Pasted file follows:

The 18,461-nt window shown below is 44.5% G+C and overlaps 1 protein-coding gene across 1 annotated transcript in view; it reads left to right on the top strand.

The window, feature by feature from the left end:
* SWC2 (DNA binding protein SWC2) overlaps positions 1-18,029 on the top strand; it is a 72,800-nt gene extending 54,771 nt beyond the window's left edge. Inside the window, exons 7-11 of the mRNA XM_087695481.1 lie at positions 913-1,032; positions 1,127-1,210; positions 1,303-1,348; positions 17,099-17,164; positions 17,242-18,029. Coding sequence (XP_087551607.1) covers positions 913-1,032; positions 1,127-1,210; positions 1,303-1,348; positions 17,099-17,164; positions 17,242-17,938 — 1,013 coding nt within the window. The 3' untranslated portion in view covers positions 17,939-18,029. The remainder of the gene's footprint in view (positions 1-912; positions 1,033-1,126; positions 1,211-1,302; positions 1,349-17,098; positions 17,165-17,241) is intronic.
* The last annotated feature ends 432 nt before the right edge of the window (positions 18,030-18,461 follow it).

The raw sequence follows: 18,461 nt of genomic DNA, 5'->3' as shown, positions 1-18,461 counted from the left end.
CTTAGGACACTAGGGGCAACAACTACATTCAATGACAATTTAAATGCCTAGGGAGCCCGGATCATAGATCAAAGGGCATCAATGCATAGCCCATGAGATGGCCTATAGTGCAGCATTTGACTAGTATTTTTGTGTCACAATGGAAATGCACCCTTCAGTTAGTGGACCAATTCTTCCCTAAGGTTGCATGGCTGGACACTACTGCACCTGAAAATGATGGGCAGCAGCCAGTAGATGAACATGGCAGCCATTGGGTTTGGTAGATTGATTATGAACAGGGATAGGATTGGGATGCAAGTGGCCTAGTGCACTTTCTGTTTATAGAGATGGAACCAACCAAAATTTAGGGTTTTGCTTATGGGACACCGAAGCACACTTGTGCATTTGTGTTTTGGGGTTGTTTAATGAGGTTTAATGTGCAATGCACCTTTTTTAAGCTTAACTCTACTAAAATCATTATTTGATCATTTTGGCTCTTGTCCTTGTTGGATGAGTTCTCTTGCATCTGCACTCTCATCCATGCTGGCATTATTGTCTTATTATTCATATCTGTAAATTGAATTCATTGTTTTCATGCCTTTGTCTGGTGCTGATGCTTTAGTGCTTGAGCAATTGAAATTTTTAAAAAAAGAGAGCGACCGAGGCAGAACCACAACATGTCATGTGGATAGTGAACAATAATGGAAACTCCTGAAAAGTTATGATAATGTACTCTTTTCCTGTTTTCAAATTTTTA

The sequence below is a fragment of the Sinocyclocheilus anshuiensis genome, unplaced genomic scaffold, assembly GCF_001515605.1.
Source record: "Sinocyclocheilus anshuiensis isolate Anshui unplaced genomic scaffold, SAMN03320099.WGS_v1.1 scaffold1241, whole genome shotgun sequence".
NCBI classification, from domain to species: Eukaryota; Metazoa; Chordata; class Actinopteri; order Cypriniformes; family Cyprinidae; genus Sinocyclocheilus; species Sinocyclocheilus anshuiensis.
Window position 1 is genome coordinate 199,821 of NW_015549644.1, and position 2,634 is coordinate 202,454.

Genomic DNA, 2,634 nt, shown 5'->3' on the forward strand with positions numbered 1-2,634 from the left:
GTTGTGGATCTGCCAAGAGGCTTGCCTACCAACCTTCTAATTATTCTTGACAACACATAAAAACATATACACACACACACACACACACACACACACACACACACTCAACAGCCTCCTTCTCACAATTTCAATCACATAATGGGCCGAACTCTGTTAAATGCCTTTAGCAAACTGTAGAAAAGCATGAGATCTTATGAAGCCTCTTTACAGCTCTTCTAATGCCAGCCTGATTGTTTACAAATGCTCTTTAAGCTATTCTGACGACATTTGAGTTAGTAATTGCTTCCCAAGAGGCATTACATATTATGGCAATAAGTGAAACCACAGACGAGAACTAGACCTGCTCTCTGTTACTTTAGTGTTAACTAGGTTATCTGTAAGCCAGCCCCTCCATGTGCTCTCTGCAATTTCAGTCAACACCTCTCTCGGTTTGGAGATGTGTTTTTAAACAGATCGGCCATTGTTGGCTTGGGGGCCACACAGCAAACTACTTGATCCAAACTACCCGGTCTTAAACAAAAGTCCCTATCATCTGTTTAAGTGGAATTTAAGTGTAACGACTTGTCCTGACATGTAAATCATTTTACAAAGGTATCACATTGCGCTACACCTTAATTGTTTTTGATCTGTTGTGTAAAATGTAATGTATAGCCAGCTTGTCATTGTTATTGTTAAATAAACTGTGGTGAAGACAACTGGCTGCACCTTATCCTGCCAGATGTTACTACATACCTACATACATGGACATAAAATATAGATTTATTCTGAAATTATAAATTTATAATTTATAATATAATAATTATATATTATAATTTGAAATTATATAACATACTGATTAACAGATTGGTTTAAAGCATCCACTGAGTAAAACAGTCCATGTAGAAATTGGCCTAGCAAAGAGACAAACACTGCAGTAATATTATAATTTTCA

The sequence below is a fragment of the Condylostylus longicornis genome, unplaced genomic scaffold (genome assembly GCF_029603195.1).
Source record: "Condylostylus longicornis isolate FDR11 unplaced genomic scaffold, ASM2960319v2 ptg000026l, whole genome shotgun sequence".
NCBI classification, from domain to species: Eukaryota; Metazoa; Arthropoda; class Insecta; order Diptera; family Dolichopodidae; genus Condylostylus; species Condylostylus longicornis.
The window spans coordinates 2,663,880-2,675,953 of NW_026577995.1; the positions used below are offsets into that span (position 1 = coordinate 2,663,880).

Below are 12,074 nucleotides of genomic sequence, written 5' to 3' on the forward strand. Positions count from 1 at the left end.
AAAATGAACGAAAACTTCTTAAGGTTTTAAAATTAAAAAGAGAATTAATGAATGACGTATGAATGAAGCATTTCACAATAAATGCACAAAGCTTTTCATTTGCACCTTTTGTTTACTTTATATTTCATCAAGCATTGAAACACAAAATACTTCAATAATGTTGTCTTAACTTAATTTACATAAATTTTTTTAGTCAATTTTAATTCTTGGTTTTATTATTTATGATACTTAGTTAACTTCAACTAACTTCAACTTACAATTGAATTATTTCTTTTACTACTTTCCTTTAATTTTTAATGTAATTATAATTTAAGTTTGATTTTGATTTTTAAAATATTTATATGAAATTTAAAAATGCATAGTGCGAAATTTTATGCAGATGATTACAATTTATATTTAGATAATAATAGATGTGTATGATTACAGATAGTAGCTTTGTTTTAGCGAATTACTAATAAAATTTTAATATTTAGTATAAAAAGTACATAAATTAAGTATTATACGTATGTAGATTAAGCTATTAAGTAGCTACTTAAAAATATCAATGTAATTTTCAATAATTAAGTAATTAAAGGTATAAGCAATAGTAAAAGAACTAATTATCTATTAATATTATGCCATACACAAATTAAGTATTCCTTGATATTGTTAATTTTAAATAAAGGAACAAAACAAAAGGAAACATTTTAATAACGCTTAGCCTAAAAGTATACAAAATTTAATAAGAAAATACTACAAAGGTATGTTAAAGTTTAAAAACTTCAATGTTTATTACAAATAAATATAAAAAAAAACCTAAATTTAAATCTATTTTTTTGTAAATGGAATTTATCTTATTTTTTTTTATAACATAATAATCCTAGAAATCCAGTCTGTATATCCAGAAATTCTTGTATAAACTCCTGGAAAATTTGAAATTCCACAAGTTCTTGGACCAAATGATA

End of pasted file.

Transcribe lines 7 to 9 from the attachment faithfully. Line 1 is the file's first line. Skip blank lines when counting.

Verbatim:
The sequence below is a fragment of the Sinocyclocheilus anshuiensis genome, unplaced genomic scaffold, assembly GCF_001515605.1.
Source record: "Sinocyclocheilus anshuiensis isolate Anshui unplaced genomic scaffold, SAMN03320099.WGS_v1.1 scaffold1241, whole genome shotgun sequence".
NCBI classification, from domain to species: Eukaryota; Metazoa; Chordata; class Actinopteri; order Cypriniformes; family Cyprinidae; genus Sinocyclocheilus; species Sinocyclocheilus anshuiensis.